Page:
“When we were looking at different menu providers, we were looking for a menu with features that made the selling process as interactive as possible,” says Gene McNulty, national sales development manager for Toyota Financial. “A lot of dealers are asking for online tools and online menus. That’s the main reason why we created an online presentation tool.”

The foundation for Toyota’s dealer menu is the Impact Group’s Process300. It offers a video presentation of F&I products, bullet-pointed product benefits, individual explanations and more. It also allows F&I directors to see what selling tools F&I managers use to make the sale, as well as what products were sold. For John Seyfert, general manager of Lancaster Toyota Mazda, Lancaster, Pa., the approach is definitely making a difference.

“We were averaging about $400 in income per finance deal,” he says. “That shot up and has more than doubled since we began using the Process300.”

Impact Group also takes a different approach to product presentations with a one-package closing strategy. Instead of displaying multiple packages, the menu lists all products in one column. From there, customers can pick and choose which products they want. And as each product is eliminated, the menu automatically calculates changes in cost, term, APR, base payment and interest rate.

COINdata is another company that made automated menu customization a part of its docuPAD Digital F&I System. It consists of a high-definition display that lays flat on the F&I manager’s desk. It is designed to take advantage of the unoccupied space between the F&I manager and the customer, and aims to create an interactive selling environment to increase product sales while also improving accuracy, compliance and transaction times. It is also viewed as a possible link to the industry’s e-documents future.


“For those F&I managers who still like the paper-menu approach, the docuPAD can do that as well — only electronically,” says Mark Singleton, CEO of COINdata. “Basically, it displays what looks like a real piece of paper that the F&I manager can use to customize product packages and edit pricing on the fly. On the electronic forms side, the docuPAD can pick the correct forms for each deal, which the customer then signs using the system’s electronic signature validation feature.”

Customization Goes Beyond Package Creation

Aside from customized product packages, customized coverage plans are another big market trend. This is one of the reasons why e-ratings — where menu providers integrate a provider’s ratings — are another big trend. Much of that is rooted in the onset of factory extended warranties, which has forced both dealers and providers to be light on their feet.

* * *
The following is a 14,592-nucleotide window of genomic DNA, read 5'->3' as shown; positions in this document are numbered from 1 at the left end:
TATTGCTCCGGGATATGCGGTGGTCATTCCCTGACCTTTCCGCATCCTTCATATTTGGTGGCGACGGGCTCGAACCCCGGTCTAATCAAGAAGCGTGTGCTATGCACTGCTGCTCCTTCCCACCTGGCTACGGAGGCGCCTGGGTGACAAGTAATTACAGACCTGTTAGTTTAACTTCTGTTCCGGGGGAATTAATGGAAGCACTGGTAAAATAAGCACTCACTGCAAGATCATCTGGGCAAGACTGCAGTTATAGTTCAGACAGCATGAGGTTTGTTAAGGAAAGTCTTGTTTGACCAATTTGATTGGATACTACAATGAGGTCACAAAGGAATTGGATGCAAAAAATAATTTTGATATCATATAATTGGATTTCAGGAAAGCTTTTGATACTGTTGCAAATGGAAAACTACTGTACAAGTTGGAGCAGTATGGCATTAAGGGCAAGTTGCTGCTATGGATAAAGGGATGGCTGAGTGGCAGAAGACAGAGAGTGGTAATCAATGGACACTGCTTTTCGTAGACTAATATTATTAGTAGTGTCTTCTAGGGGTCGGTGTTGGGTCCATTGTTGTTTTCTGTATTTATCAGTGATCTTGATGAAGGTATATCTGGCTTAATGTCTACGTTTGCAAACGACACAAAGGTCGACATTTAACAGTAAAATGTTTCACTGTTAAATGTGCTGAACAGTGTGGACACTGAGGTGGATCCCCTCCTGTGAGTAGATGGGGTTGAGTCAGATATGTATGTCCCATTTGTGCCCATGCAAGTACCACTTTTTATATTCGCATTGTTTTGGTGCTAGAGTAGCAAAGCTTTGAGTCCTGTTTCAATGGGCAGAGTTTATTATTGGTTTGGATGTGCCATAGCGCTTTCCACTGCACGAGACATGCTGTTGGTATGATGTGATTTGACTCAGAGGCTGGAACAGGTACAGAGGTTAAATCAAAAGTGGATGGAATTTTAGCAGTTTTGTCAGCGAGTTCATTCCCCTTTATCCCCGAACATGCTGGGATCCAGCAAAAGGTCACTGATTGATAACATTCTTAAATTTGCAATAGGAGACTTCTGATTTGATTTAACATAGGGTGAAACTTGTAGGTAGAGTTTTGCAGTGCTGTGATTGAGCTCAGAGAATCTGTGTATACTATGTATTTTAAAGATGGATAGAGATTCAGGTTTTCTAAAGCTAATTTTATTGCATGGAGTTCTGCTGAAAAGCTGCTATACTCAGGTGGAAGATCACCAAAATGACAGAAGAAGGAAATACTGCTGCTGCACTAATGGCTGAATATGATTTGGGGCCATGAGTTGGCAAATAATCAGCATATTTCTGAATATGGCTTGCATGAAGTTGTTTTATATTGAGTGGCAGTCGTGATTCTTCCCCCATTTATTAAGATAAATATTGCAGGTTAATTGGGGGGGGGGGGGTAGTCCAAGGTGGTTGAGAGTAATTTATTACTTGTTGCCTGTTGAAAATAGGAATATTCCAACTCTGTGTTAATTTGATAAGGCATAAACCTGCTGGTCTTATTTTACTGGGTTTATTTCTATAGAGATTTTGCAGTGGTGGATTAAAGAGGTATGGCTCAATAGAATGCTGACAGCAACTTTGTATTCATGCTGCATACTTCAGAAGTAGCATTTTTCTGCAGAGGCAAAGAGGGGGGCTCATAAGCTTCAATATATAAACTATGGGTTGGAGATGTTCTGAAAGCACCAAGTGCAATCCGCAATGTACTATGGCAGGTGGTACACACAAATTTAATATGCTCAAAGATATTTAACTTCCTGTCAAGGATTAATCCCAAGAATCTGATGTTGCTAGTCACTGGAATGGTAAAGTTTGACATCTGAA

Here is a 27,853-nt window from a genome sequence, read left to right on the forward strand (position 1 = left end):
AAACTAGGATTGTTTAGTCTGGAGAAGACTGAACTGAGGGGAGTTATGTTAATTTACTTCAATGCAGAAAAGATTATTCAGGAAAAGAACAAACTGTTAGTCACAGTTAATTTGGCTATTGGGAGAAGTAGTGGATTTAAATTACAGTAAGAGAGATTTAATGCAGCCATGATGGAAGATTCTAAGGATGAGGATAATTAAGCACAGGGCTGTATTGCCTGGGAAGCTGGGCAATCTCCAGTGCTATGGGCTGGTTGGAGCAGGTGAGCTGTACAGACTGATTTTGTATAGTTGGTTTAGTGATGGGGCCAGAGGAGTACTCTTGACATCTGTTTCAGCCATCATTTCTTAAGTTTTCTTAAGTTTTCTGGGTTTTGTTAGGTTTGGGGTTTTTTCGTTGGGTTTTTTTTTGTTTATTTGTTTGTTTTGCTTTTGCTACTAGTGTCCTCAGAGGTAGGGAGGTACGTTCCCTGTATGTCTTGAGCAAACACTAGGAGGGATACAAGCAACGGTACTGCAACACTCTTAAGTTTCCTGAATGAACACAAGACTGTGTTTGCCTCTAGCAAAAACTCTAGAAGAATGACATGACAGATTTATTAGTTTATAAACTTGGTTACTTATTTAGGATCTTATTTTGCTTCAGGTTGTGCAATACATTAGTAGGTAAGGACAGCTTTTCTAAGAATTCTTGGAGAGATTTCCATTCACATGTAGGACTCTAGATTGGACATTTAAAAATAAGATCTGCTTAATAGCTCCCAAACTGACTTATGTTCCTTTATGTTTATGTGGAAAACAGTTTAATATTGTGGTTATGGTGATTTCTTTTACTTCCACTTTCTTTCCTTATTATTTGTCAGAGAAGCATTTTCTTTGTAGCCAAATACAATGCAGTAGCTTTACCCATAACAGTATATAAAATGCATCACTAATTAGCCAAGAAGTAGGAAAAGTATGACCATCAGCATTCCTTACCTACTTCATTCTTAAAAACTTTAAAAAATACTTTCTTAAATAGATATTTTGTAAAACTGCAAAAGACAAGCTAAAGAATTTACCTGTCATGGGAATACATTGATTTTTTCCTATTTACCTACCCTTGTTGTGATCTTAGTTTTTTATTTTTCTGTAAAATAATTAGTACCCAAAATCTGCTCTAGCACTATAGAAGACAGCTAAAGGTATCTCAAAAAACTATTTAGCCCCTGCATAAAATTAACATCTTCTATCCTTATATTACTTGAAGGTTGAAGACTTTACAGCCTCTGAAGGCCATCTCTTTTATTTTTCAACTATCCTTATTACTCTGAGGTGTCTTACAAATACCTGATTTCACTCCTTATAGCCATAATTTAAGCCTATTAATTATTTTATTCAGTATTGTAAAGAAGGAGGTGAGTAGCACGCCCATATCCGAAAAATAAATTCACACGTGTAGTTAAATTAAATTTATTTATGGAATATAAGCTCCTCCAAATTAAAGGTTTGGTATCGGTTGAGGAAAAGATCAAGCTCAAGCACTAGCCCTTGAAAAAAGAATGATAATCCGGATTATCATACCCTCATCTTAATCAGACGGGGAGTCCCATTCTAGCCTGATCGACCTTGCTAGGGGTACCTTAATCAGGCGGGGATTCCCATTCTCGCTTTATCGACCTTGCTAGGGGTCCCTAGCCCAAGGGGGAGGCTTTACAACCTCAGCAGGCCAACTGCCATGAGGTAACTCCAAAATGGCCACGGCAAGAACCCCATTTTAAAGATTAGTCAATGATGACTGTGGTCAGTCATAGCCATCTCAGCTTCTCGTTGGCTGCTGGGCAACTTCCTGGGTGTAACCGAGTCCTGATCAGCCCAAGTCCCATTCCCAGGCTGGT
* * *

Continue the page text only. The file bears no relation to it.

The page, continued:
“Having a customized program for our customers is crucial,” says Lee Mitchell, director of F&I operations at Group 1. “Whether customers plan on keeping their car for two years or six years, they need a program congruent with their driving habits.”

That’s why finding out how much and how far the customer expects to drive his or her vehicle is critical to how F&I managers shape coverage plans.

“The difficulty for the business manager is to convince customers that they’re going to be the beneficiary of this discussion more than the dealership is,” says Mark Thorpe, president and CEO of the Impact Group, who adds that it’s important for F&I managers to help the customer understand why he or she needs each product.

Putting pressure on the customer to purchase a product, he warns, is not a good selling technique, either.

Selling on Declination Sheets

One feature that removes the pressure sell while also offering a last-ditch attempt to overcome customer objections is the declination sheet. Not only is this feature a great compliance tool — listing out both the products the customer accepted and declined — it also allows the F&I manager to provide the customer with a review of all the products.

DealerTrack’s Johnson suggests using the word “forfeit” rather than “declined” when reviewing products the customer did not select. This gives the customer the impression that he or she is missing out by not selecting those products, he explains.